Blondie and Pappa -Cape To Nassau

street kids -try me gecomp_1

Street Kids -Try Me (Game No. 2)

dudu mazibuku & the paper dolls -botsotso girl gecomp_1

Dudu Mazibuku & The Paper Dolls -Botsotso Girl

dudu mazibuku & the paper dolls -disco beat gecomp_1

Dudu Mazibuku & The Paper Dolls -Disco Beat

kori moraba -ngifuna umakoti gecomp_1

Kori Moraba -Ngifuna Umakoti

lujo -that somebody gecomp_1

Lujo -That Somebody

spankk feat blondie -hallelujah (praise his name) gecomp_1

Spankk featuring Blondie -Hallelujah (Praise His Name)

steve kekana -bushman gecomp_1

Steve Kekana -Bushman

masike 'funky' mohapi -hamba sibali wami gecomp_1

Masike ‘Funky’ Mohapi -Hamba Sibali Wami

township soul & boogie vol 10 pic

Harari -Kala Harari Rock -Township Soul & Boogie vol 9

Harari -Kala Harari Rock album cover

“Kala-Harari -Rock” was released in South Africa at the end of 1979.  It was the group’s third album and the selection of songs leans heavily on their African roots. This is Harari’s first real return to Africa since ‘Rufaro’ which was the genesis of the Harari sound.

The concept of  ‘Kala-Harari -Rock’ is based the raw wildness of the jungle, translated into music acceptable to the Western ear.  File under Afrobeat, Funk, Disco. The standout track on this album is easily the instrumental ‘Soweto Sunset’ a mesmerizing funky groove, relaxed and powerful. Other favourites are’Safari’, ‘Jikeleza’ and ‘Elephant Dance’. But why not judge for yourself, the full album is available here on these pages for a limited time only. Enjoy!

Harari -Kala Harari Rock side 1

A1. Kala-Harari – Rock 5:18

A2. Give 5:22

A3. Safari 5:20

Harari -Kala Harari Rock side 2

B1. The Whole World’s Dancing Now 5:17

B2. Soweto Sunset 4:40

B3. Jikeleza 3:37

B4. Elephant Dance

see also the homebrew of Harari -Township Soul & Boogie pt 3 and Om’Khaoli -Magic Touch 1982 -Township Soul & Boogie Vol 6

Township Soul & Boogie Vol 8; Soul Special -Almon Memela 1975

straatbeeld winter 3  the week starts with a lot of snow, wind and icy temperatures….Winter! A perfect time of the year to bring out some really warm and soothing South African sounds.

One of the albums I found on my recent South African trip last October catched my attention for the strange cover -the keyhole!-and some awesome obscure titles. This rare album came from a black radio-station and the fact that the last track on side B had been censored simply blew my mind. Scratching out the track with a nail (!) and obscuring the typography on the label and artwork of the cover is quite bizarre although it was not an unusual practice in South Africa’s dark days of Apartheid. The reason for censoring remains unclear since Kid Manotcha’s ”Up The Chiefs” is actually an instrumental track but therefore all the more intruiging.  More on banned beats in a future post.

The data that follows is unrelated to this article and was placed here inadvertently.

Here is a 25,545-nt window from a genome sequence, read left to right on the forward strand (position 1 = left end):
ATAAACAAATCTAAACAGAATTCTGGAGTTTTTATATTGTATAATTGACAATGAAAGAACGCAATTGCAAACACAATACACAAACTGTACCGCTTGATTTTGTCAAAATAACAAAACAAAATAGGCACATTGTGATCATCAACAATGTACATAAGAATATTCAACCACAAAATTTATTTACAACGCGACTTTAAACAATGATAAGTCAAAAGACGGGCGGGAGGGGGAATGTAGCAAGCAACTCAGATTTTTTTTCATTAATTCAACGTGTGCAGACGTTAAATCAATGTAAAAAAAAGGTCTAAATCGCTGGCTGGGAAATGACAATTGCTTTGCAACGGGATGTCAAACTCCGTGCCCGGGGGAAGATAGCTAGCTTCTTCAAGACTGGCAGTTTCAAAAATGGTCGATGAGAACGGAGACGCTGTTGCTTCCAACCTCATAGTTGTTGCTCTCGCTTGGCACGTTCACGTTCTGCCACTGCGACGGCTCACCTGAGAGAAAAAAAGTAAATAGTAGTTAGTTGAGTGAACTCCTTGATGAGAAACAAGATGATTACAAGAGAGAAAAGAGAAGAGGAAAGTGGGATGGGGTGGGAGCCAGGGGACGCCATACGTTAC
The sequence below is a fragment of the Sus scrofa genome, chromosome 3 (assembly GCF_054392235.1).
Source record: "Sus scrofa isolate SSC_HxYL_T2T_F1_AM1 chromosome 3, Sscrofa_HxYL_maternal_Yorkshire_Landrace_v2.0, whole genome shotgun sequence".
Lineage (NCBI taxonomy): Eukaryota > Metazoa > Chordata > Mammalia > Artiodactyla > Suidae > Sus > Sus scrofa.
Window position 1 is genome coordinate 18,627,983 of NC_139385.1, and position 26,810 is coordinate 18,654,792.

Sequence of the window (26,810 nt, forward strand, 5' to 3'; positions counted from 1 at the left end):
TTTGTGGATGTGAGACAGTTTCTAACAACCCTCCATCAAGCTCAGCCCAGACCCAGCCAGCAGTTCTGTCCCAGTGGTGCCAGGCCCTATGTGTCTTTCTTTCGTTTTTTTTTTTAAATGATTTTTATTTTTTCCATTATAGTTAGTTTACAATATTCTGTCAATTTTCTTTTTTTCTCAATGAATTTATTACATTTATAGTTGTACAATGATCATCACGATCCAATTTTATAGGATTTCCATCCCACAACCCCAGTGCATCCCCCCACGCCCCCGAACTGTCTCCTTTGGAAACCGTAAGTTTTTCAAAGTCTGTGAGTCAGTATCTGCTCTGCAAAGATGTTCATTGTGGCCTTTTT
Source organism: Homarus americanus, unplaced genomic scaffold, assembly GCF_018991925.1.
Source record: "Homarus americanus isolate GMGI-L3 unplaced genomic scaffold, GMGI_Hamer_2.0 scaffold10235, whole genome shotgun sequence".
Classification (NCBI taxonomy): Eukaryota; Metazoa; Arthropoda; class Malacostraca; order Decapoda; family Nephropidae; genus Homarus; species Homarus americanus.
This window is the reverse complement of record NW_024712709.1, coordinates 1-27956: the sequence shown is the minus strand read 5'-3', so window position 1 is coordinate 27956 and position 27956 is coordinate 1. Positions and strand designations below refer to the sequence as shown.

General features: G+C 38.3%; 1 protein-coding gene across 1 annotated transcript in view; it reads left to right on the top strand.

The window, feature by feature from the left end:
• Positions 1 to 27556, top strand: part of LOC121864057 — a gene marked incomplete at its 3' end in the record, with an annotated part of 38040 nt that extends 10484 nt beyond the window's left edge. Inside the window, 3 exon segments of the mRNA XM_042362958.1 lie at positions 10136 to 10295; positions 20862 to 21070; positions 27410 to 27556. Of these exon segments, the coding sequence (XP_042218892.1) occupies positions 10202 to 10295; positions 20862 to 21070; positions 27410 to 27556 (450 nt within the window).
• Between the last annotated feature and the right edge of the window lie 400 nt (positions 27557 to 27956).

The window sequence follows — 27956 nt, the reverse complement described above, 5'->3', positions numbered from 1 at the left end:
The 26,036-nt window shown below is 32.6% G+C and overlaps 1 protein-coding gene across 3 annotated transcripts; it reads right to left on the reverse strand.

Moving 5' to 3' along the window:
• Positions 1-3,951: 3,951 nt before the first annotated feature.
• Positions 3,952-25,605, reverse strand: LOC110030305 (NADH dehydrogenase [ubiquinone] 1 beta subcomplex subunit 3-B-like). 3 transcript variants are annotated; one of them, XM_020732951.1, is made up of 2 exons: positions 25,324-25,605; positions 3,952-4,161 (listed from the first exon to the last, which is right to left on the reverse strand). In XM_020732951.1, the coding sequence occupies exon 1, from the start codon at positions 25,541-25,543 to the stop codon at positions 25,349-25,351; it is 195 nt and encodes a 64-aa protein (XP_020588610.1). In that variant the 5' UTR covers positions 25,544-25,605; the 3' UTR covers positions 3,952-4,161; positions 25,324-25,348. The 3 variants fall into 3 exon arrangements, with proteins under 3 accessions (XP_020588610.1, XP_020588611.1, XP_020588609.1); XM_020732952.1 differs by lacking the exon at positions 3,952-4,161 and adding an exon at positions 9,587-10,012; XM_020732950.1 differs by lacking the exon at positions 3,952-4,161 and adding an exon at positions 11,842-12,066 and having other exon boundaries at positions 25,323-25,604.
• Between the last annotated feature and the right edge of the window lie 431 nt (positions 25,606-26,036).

Almon Memela pic
Almon Memela

Ever heard of groups like The Fast Move, Soul Rhythmers or Black Lightening? Or Kid Moncho and Izintombi Zodumo?? Well, I hadn’t either until I got this album, produced by Almon Memela, who also wrote a few of the compositions presented here in today’s post, a pick up on the thread Township Soul & Boogie.

See also hey sista, go sista, soul sista -Township Soul & Boogie Vol 2

Most of the artists on this LP are probably studio-musicians who worked with Almon Memela on several recordings in the bump and soul genre, styles that were popular in South Africa in 1975.

The best known track is the lovely ‘Three Steps To Heaven’, a cover of an original song by Eddie Cochran, the signature sound of the late 1950s. This brilliant gem is one of the best love songs of the 20th century and presented here in a good-humoured reggea-vibe.

soul special cover front Soul Special label side 2

side 1

Izintombi Zodumo -Don’t Ever Think Of Leaving Me

The Fast Move -Change The Beat

Soul Rhythmers -Maria

Kid Moncho -Our Kind Of Bump

Black Ligthtening -Three Steps To Heaven

Soul Rhythmers -Open House

side 2

Soul Rhythmers -Hubby Is Home

Soul Rhythmers -Jackpot

Izintombi Zodumo -Mississippi River

Black Ligthtening -Blue Day

The Fast Move -No Time To Waste

CENSORED Kid Manotcha -Up The Chiefs

Soul Special -Highway Soul HSL 2000 -released in 1975

Almon Memala’s discography can be found at flatint. Thanks for the pic btw.

Umoya ft Alec ‘Om’ Khaoli -Oya Kae 1985

see also Om’Khaoli -Magic Touch 1982 -Township Soul & Boogie Vol 6


 Umoya is a German based reggae band, founded in 1982.  Its name is Swahili for “unity”. Their EP ‘Satisfy/ Party / Feels Good/ Oya Kae’ was released as 12″ in 1985.  There might be a subtle difference in spelling the name but Umoja was formed in South Africa by Alec ‘Om’ Khaoli’s after leaving Harari.

This 45 rpm single “Oya Kae” was released that same year on CBS Records. The spelling of  the name of Umoja is confusing since the  German group recorded this seldom seen track. Alas, the pressing or mastering of this particular disc is not 100% but its rarity makes up for the sound quality.